However, even after spending time meticulously adjusting settings, some noise will generally still remain. One of the significant limitations of the bundled EZ Converter software is that it does not provide any noise filters or other features that are normally used for cleaning up this noise. Ultimately those users who are serious about encoding their vinyl collections will want to look at other software to provide more effective filtering in order to “clean up” the audio on imported tracks. It should be noted that, ironically, the converted 128kbps AAC files we tested exhibited slightly fewer of these “LP artifacts” when compared to the original WAV files, likely due to their being smoothed a little or removed by the AAC compression algorithm. Some background noise remained noticeable, even in the AAC file, but was less distracting. Other than this, however, the sound quality between the original WAV file and iTunes-converted 128kbps AAC file was equivalent, even when compared through our highest-end in-ear monitors. Further, no difference in audio quality could be discerned between a track recorded directly onto the iPod and a track recorded via the USB audio input into the computer.
Numark provides the open-source Audacity application (http://audacity.sourceforge.net) on the installation CD to provide some of more advanced filtering and noise clean-up functions, but it should be noted that Audacity is far from a one-click solution and is more suited to advanced users who want to take time doing more detailed processing of their audio.
For users who are looking for a quicker and easier solution, Roxio’s Toast Titanium (Mac) includes CD Spin Doctor, which handles recording of audio, auto-definition of tracks, noise reduction and audio enhancement filters, and GraceNote MusicID lookup capabilities. For Windows users, this same functionality is also found integrated into Roxio’s Easy Media Creator suite. These applications can record audio from TTi over USB or using audio input from the RCA line-out on TTI or any other turntable, and despite the extra cost we strongly recommend them for anybody looking to do serious conversion of more than a few LP tracks.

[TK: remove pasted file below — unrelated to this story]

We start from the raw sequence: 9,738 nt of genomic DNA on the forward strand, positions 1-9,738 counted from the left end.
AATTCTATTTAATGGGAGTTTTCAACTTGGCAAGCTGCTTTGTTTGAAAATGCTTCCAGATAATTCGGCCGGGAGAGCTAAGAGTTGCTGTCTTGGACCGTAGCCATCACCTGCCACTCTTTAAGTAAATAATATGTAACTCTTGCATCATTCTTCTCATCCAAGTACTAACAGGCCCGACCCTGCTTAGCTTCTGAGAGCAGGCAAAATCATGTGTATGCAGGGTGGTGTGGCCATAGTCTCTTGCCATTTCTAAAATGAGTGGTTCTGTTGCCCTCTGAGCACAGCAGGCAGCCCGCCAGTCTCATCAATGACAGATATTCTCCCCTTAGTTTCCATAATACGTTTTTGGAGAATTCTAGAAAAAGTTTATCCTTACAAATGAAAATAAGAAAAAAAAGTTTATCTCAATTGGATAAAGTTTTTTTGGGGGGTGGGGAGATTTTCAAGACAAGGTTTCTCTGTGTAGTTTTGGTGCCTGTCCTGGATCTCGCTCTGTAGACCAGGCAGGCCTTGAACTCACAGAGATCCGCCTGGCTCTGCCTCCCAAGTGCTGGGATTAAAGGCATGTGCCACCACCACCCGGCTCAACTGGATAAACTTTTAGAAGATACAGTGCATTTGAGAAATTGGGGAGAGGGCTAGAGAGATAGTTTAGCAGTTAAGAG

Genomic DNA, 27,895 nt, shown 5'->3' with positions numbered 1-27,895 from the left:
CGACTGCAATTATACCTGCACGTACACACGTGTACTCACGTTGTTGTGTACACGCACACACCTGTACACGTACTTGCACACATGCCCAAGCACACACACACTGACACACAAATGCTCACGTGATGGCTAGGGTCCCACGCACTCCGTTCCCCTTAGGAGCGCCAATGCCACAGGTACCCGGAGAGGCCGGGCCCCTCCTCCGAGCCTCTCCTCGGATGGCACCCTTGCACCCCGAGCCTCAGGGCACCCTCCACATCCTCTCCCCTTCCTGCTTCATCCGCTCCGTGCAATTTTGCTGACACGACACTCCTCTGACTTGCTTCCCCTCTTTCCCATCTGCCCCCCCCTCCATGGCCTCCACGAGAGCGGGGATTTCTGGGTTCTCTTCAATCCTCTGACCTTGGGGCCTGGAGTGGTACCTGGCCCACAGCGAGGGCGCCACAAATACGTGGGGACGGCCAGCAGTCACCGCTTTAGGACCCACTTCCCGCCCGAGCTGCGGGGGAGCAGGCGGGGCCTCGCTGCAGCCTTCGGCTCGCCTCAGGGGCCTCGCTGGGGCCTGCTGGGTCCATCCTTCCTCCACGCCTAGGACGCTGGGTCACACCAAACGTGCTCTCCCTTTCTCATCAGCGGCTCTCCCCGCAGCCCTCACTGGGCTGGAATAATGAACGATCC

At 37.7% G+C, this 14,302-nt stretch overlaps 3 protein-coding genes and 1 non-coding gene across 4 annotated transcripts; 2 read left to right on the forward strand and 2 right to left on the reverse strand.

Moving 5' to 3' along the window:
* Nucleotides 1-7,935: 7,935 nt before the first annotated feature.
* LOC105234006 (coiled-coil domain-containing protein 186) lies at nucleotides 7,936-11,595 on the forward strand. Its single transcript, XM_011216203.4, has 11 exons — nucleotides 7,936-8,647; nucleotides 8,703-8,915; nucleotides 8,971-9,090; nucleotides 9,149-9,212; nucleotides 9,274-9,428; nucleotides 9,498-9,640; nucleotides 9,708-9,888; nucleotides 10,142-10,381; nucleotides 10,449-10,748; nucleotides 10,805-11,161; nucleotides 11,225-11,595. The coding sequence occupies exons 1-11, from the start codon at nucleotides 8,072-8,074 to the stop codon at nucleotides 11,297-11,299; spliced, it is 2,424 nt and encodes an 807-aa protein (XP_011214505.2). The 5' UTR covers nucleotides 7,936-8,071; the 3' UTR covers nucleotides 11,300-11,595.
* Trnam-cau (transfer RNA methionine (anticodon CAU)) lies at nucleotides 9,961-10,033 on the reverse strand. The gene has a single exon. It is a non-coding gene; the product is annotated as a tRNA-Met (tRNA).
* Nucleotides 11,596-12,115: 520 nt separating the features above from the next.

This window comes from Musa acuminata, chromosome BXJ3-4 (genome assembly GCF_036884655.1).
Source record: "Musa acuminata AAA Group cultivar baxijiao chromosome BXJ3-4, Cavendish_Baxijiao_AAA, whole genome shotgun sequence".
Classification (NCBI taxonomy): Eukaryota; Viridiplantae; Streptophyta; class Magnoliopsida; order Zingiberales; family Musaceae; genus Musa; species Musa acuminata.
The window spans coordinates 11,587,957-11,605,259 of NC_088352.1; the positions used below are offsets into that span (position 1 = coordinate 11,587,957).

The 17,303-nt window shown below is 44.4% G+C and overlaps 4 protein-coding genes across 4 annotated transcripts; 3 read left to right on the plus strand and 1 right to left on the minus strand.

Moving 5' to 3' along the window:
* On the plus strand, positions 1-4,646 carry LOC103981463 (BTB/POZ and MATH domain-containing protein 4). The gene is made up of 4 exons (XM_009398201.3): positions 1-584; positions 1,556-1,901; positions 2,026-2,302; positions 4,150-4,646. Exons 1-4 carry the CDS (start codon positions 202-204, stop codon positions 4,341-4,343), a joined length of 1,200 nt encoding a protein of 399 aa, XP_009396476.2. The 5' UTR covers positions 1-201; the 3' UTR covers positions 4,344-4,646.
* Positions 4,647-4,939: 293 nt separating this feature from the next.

Numark’s TTi turntable should definitely not be considered as a replacement for most exiting home stereo turntables—unless direct-to-iPod recording is a serious priority. The USB port for connection to a computer may be slightly more convenient for some users than using a standard audio connection, but it does not provide any specific audio recording capabilities that a normal “line-in” could not do just as well. If recording directly to your computer is the desired outcome, just about any turntable on the market can be connected via a normal line-in and/or stereo receiver. Further, the use of a USB Audio Codec can create additional complications with driver conflicts and other configurations as compared to a normal “line in”—on at least one Mac OS X Leopard computer that we tested the TTi on, audio distortion would sometimes randomly occur after several minutes of recording. As this could not be reproduced in a “clean” OS X configuration on the same computer, or on any other Mac or Windows computer, we assumed that some type of software or driver conflict in that particular installation was to blame, but this does provide an example of an issue that would be less likely to occur with a simple line-in connection as opposed to a specialized USB Audio Codec.
Where the Numark TTi stands out, however, is in its iPod Dock Connector. The ability to record directly to an iPod means that the Numark TTi does not need to sit in the computer room, as recordings can be made directly to an iPod, and then transferred from there onto your computer for any post-processing or conversion into iTunes.
Ultimately, TTi strikes us as a niche product with a high price tag given what is being offered. Numark’s turntable is only passable compared to what you can buy in the $99 price range, its software is relatively feature-limited—especially in noise-reduction—from what users should expect at a high price, and its hardwired phono cables also detracted from what might have been a better rating. Ultimately, it is only the iPod integration that prevented it from getting a lower rating: essentially, for the $299 price tag, you’re getting a $99 turntable with built-in iPod playback and recording capabilities. While the iPod integration has been well thought out by Numark, users will need to ask themselves if this single feature is worth the price premium that the TTi carries. At the original MSRP of $449 we felt that this was priced way too high compared to the cost of a normal turntable. Though still pricey for what you actually get, today’s street price of $299 lets TTI fit into a more reasonable niche for users who may have large vinyl collections and don’t want to keep their turntables beside their computers. Overall, TTi is worthy of our limited recommendation.